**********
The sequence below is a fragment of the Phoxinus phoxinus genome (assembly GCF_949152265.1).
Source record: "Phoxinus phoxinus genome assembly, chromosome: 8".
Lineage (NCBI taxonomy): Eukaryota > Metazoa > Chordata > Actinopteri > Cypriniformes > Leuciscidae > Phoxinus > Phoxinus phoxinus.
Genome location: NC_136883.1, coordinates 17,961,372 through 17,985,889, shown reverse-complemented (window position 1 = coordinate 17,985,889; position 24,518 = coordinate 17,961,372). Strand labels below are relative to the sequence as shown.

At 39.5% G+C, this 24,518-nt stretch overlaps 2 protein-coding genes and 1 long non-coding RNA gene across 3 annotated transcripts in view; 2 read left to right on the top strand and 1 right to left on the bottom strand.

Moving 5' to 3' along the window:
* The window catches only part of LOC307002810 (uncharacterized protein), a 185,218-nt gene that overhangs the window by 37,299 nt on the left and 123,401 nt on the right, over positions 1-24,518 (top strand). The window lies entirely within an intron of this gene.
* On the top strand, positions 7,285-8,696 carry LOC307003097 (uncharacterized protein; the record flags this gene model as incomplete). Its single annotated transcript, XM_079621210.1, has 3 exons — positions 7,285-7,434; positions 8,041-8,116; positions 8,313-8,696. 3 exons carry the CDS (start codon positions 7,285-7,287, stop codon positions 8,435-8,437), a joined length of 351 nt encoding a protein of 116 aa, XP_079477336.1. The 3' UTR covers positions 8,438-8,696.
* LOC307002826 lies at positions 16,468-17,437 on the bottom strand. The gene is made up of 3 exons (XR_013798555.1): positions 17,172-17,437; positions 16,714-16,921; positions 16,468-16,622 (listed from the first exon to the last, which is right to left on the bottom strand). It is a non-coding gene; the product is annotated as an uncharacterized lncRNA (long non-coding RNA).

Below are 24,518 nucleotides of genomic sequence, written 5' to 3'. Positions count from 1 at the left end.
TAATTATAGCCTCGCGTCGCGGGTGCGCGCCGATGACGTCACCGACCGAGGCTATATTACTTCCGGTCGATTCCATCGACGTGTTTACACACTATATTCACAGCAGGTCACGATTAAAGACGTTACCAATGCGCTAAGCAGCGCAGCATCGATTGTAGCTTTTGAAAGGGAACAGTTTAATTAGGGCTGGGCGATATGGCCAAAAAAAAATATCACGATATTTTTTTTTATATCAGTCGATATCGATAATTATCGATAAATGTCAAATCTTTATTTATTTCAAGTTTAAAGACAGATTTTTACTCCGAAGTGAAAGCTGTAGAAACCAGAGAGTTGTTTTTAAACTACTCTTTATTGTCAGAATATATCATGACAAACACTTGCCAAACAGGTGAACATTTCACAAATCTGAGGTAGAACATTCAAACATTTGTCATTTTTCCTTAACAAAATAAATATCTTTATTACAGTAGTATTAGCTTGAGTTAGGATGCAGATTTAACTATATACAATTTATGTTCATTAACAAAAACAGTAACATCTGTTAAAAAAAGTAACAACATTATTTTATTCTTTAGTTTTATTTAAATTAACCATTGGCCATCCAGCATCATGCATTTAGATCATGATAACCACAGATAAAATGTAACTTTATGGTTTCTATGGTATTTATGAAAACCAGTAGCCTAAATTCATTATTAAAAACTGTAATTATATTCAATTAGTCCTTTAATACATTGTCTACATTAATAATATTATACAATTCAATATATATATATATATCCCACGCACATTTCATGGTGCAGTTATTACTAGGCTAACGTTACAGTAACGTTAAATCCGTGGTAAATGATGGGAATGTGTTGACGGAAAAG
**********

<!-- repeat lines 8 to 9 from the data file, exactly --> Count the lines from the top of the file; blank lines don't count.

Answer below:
* On the top strand, positions 7,285-8,696 carry LOC307003097 (uncharacterized protein; the record flags this gene model as incomplete). Its single annotated transcript, XM_079621210.1, has 3 exons — positions 7,285-7,434; positions 8,041-8,116; positions 8,313-8,696. 3 exons carry the CDS (start codon positions 7,285-7,287, stop codon positions 8,435-8,437), a joined length of 351 nt encoding a protein of 116 aa, XP_079477336.1. The 3' UTR covers positions 8,438-8,696.
* LOC307002826 lies at positions 16,468-17,437 on the bottom strand. The gene is made up of 3 exons (XR_013798555.1): positions 17,172-17,437; positions 16,714-16,921; positions 16,468-16,622 (listed from the first exon to the last, which is right to left on the bottom strand). It is a non-coding gene; the product is annotated as an uncharacterized lncRNA (long non-coding RNA).